We love science and making the world a safer place. Scroll down to see the projects our team is working on to help detect landmines and UXO.
Leveraging what we believe to be the most robust and extensive drone-based imagery dataset of surface munitions, we are training a convolutional neural network (CNN) to detect and categorize over 50 different types of landmines and UXO. Categorizations will include projectiles, anti-personnel landmines, anti-vehicle landmines, 40mm grenades and cluster munitions. This method is designed to work for surface munitions on any environment with munitions ranging from fully visible to heavily obscured. Initial tests yield over 70% accuracy averaged across all objects; some larger targets yield a near 100% detection rate while camouflaged or easily obscured targets often have a lower accuracy.
The PFM-1 is a plastic, scatterable landmine that has been used in conflicts for over 40 years and has resulted in immense suffering for its many victims. Since 2016 we have been creating a method to automatically detect these mines with the potential to use the technology to detect a wide range of other landmines and UXO. Since the mines are deployed from mortars, helicopters and airplanes and land on the surface of the ground, we can use commercial drones that collect visual and thermal images paired with cutting-edge machine learning techniques to detect the mines in many different environments and return their exact coordinates, making demining safer and more efficient.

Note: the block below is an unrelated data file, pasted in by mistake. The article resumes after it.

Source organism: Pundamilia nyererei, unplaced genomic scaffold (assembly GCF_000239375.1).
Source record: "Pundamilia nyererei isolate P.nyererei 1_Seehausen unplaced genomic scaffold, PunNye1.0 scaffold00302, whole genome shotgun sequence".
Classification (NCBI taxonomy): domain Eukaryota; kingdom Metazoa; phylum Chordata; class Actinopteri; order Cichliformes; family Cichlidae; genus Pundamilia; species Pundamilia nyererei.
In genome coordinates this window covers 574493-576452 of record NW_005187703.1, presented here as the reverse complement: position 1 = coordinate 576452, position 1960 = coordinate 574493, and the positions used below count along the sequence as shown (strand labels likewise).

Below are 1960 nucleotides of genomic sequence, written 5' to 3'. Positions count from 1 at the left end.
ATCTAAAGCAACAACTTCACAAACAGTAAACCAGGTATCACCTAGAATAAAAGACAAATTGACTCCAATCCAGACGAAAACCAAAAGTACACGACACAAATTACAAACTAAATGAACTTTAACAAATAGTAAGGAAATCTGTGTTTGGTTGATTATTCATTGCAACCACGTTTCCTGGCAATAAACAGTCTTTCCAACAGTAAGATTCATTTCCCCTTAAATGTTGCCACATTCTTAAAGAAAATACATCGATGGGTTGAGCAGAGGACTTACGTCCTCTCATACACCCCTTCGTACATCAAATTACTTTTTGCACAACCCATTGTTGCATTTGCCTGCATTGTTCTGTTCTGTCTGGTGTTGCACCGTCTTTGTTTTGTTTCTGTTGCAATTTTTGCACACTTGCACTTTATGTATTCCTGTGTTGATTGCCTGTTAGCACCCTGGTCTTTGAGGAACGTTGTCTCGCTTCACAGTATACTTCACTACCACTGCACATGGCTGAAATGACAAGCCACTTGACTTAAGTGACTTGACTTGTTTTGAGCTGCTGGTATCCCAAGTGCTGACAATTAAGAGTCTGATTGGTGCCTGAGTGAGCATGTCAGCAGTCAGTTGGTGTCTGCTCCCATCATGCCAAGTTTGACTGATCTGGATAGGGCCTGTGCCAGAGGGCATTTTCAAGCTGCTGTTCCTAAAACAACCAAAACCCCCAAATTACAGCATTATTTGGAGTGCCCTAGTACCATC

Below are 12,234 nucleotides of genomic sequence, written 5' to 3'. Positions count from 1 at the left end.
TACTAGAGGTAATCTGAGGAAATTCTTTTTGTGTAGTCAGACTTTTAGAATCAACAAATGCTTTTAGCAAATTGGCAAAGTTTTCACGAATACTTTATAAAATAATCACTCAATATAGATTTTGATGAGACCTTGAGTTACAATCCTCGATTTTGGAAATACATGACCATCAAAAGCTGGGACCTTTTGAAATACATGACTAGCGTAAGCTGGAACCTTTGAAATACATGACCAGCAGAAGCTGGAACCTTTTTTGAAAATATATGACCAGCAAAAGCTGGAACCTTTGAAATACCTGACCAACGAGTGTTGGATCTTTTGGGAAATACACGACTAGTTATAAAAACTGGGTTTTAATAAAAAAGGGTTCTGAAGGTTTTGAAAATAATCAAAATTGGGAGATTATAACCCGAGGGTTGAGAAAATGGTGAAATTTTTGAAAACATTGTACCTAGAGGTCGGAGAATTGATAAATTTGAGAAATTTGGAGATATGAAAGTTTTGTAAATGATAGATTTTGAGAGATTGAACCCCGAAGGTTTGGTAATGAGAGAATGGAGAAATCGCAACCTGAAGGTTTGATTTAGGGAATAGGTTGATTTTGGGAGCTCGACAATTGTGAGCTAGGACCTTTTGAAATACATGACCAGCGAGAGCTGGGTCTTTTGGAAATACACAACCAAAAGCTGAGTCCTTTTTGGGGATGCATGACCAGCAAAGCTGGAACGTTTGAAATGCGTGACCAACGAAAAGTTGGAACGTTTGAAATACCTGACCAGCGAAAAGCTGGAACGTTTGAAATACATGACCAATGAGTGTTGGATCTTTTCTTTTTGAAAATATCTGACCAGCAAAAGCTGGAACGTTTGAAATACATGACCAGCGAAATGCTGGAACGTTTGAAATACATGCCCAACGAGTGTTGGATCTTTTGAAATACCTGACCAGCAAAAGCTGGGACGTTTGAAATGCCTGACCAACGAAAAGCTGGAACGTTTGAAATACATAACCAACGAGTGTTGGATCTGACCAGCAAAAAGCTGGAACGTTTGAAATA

Unexploded ordnance (UXO) are explosive weapons that failed to explode upon deployment and often remain in or on the ground for decades after a conflict, posing a constant risk of explosion. The BM-21 is a widely-used rocket launcher whose rockets often do not explode upon impact but instead years later, leading to the injury and death of its victims and contaminating environments with hazardous metals. The large size and high metallic content of these rockets gave us the idea to create an aerial-magnetic drone system to detect them. Results of our field trials prove this method to be significantly cheaper and faster than current methods for finding these rockets.